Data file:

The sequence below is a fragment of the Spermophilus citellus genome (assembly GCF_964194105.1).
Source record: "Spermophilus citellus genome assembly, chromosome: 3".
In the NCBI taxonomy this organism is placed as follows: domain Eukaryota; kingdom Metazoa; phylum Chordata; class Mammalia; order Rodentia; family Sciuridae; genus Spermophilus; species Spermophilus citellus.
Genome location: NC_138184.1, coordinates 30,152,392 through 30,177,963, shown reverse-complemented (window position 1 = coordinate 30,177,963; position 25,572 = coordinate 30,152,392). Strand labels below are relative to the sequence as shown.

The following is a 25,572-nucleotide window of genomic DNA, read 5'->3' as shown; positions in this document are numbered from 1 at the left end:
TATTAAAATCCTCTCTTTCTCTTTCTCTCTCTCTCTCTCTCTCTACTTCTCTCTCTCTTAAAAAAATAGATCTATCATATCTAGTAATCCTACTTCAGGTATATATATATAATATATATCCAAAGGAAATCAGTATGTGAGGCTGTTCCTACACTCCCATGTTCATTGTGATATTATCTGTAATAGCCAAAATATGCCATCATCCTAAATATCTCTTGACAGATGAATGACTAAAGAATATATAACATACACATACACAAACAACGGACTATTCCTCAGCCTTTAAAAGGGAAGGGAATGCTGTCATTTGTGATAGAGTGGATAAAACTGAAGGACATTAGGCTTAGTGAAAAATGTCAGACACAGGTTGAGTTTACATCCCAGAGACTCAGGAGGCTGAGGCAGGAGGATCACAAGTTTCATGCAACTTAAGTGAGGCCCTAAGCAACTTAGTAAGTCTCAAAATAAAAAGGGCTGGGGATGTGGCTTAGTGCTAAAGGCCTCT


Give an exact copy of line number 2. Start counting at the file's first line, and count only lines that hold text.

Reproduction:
Source record: "Spermophilus citellus genome assembly, chromosome: 3".